Want to know how to clean silver to make the most of your special items? From silver jewellery to silver plates, cutlery (that you save for best) and you may even have a vintage tea service too... Cleaning silver to lift tarnish and dullness is a job that we tend to put off, purely because it's messy and awkward with creams and other commercial cleaners. However, we're here to tell you that you can take care of your silver at home using baking soda, Coke, toothpaste and more interesting homemade methods for quick, easy and effective cleaning.
So, while cleaning the silverware may seem like a task reserved to the cast of Downton Abbey, think again...
- Part of a bigger clean? Here is how to clean a kitchen from top to bottom.
What is the best home remedy to clean silver?
When cleaning silver, you need to be careful that the method you choose to remove the tarnish, doesn't leave you with a piece that looks flat and dull. We swear by home remedies and natural methods: baking soda, vinegar and the likes, so simply take your pick and always start on just a small section if you're being cautious.
Sometimes a little dark tarnish can actually help to define a delicate pattern. So be gentle and stop occasionally to see how the metal is faring under your ministrations.
And, if you are concerned about damaging a valuable piece when cleaning it, you can check with an expert, such as a jeweler or antique dealer, as to whether you should go ahead and what method you should use.
Silver: sterling, real, gilt or plate?
Not all silver is the same or has the same amount of the precious metal. Sterling silver is 92.5 per cent silver with 7.5 per cent other metals. Real silver will usually have a hallmark (or sterling mark). Silver gilt is silver that has been gilded with gold to give it a golden hue. Silver plate is where a thin layer of silver is bonded – through a process known as electroplating – to another base metal, such as copper or brass. Silver plate can be prone to the silver flaking off or turning green.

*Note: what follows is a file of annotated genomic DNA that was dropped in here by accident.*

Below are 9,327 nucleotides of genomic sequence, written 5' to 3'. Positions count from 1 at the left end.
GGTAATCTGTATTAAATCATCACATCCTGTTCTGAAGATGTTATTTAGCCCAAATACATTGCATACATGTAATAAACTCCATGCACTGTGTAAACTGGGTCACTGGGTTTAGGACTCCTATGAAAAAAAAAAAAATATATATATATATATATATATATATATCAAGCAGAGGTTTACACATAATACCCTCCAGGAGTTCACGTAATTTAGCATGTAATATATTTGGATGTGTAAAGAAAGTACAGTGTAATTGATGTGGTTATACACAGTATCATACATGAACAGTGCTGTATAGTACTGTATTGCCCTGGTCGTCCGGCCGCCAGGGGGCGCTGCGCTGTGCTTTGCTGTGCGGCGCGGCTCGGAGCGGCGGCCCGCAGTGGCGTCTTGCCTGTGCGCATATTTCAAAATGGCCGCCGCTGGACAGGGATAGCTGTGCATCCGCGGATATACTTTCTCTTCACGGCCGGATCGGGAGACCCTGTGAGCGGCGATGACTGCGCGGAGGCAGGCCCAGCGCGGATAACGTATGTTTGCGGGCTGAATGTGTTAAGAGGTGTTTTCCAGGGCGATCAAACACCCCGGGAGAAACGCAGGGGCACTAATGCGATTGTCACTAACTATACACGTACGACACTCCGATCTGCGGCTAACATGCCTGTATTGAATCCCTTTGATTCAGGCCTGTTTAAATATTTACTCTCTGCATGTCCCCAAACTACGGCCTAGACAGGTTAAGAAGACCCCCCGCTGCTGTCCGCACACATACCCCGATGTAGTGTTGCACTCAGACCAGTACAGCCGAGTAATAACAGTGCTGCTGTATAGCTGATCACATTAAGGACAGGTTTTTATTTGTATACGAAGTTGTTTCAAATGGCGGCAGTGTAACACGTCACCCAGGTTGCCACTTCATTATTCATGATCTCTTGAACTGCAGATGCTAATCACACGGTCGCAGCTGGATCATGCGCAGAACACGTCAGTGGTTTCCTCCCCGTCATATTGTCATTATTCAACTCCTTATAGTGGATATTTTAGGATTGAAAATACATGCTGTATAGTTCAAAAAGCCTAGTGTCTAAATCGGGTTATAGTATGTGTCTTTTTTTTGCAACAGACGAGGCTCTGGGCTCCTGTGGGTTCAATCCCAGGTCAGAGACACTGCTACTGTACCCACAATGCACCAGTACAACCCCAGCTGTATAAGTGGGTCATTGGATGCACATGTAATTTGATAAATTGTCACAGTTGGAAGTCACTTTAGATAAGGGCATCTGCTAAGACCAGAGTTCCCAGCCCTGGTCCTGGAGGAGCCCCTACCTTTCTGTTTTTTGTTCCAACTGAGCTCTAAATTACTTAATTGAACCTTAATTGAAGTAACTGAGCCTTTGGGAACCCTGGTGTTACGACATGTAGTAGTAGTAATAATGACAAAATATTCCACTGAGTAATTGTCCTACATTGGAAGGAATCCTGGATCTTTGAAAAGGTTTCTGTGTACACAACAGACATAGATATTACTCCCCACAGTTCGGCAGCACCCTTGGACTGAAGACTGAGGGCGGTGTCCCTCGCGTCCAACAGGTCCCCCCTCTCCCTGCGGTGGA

1. How to clean silver with baking soda
Use this clever, and eco-friendly hack for astonishing results. All you'll need is baking soda. Then, get a plastic container or bin big enough to hold the tarnished silver items, and line it with aluminum foil shiny side up. Next, boil enough water to cover all the items you’re cleaning once they’re in the bowl. Pour the water into the container, and add two tablespoons of baking soda per a litre of water/ 1 cup per gallon. Place the silver items in the container – we tried this with a silver plate and placed it upside down first. Leave for a few minutes while the tarnish lifts, then flip it over if using a plate/take the items out using kitchen tongs because of the hot water. When the item of silverware is cool enough to handle, rub off any remaining tarnish using a Scotch Bright scrubber (opens in new tab) or a soft polishing cloth.
Top tip: You can repeat the process if there’s any tarnish still remaining.
- Discover more of our clever baking soda cleaning hacks
2. How to clean silver with coke
This will work best for smaller items. Simply pour the coke into a bowl and submerge your silver into it. The acid in the coke will quickly remove the tarnish. Keep an eye on it – just a few minutes should be enough. Rinse with warm water and dry carefully with a soft cloth.
3. How to clean silver with toothpaste
Not only good for polishing your pearly whites, a non-gel, non abrasive toothpaste can also restore the lustre to your silverware. Squeeze some on to a soft cloth. Rub into the silver. Leave for five minutes then rinse off with water. Dry with a clean cloth.
4. How to clean silver with tomato sauce
Get your trusty bottle of ketchup and squirt a generous amount into a bowl. Submerge the item. Take it out after a few minutes (the acid in the vinegar and tomatoes could harm it if it’s left in too long), then use a small brush to work the sauce around. Rinse with warm water and dry.